It’s 3 a.m. in China — and news of Mubarak stepping down is all over Twitter

While I nod to my colleague Colum Lynch’s sage article on the dangers of using Twitter as a reporting tool, it’s notable to see a great deal of activity on the Chinese Twittersphere — even at 3 a.m. — forwarding news of Mubarak stepping down. You can follow yourself here. A few sample tweets, roughly ...

While I nod to my colleague Colum Lynch's sage article on the dangers of using Twitter as a reporting tool, it's notable to see a great deal of activity on the Chinese Twittersphere -- even at 3 a.m. -- forwarding news of Mubarak stepping down. You can follow yourself here.

A few sample tweets, roughly translated:

"I am very optimistic about the future of Egypt. There are new national heros and they have acheived such an important victory, no matter what the future difficulties."

While I nod to my colleague Colum Lynch’s sage article on the dangers of using Twitter as a reporting tool, it’s notable to see a great deal of activity on the Chinese Twittersphere — even at 3 a.m. — forwarding news of Mubarak stepping down. You can follow yourself here.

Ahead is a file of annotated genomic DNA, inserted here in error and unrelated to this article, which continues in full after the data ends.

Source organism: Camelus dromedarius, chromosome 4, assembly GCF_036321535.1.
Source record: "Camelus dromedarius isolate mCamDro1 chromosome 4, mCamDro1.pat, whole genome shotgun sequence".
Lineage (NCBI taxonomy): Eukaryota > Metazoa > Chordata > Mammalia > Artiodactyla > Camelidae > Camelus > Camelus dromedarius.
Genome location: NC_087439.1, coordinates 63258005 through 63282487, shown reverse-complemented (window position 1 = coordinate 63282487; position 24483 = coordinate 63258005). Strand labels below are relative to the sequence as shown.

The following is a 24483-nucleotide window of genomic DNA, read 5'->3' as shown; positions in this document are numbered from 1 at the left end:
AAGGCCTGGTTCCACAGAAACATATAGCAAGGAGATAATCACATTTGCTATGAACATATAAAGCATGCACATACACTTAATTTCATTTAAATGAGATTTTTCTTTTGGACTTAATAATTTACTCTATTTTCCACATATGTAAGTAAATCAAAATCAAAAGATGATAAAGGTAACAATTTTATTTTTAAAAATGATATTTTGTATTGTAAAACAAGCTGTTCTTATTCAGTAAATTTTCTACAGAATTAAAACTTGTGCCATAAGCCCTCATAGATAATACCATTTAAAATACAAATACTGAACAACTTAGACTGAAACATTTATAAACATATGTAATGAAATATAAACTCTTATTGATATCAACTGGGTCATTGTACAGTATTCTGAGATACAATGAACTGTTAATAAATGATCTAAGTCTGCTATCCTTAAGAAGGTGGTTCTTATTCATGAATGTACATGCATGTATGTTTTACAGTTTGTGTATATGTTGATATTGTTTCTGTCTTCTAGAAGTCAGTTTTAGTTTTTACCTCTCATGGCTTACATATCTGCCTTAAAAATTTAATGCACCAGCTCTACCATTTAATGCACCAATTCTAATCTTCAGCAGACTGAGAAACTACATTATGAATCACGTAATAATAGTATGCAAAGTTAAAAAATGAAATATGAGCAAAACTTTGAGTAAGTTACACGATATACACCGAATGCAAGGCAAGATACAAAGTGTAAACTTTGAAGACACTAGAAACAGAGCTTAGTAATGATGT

A few sample tweets, roughly translated:

"I am very optimistic about the future of Egypt. There are new national heros and they have acheived such an important victory, no matter what the future difficulties."

"In China, the next change will not produce another Tiananmen Square. People are learning. A lot of people are surprised at the sophistication of the Egyptian opposition groups’ strategy, and also at the Egyptian military’s power of restraint."

"An Egyptian blogger wrote: ‘This is no leader of the Revolution’ and ‘three million individuals have chosen hope over fear.’"

UPDATE: China’s Foreign Ministry hasn’t yet released a statement in the wee hours, but I expect official reaction will be similar to what Chinese Foreign Ministry spokesman Ma Zhaoxu told a press briefing yesterday in Beijing: "China holds that Egypt’s affairs should be decided independently by the country without foreign interference … We believe Egypt has the wisdom and capacity to find proper solutions and get through the current tough time."

 

Christina Larson is an award-winning foreign correspondent and science journalist based in Beijing, and a former Foreign Policy editor. She has reported from nearly a dozen countries in Asia. Her features have appeared in the New York Times, Wired, Science, Scientific American, the Atlantic, and other publications. In 2016, she won the Overseas Press Club of America’s Morton Frank Award for international magazine writing. Twitter: @larsonchristina

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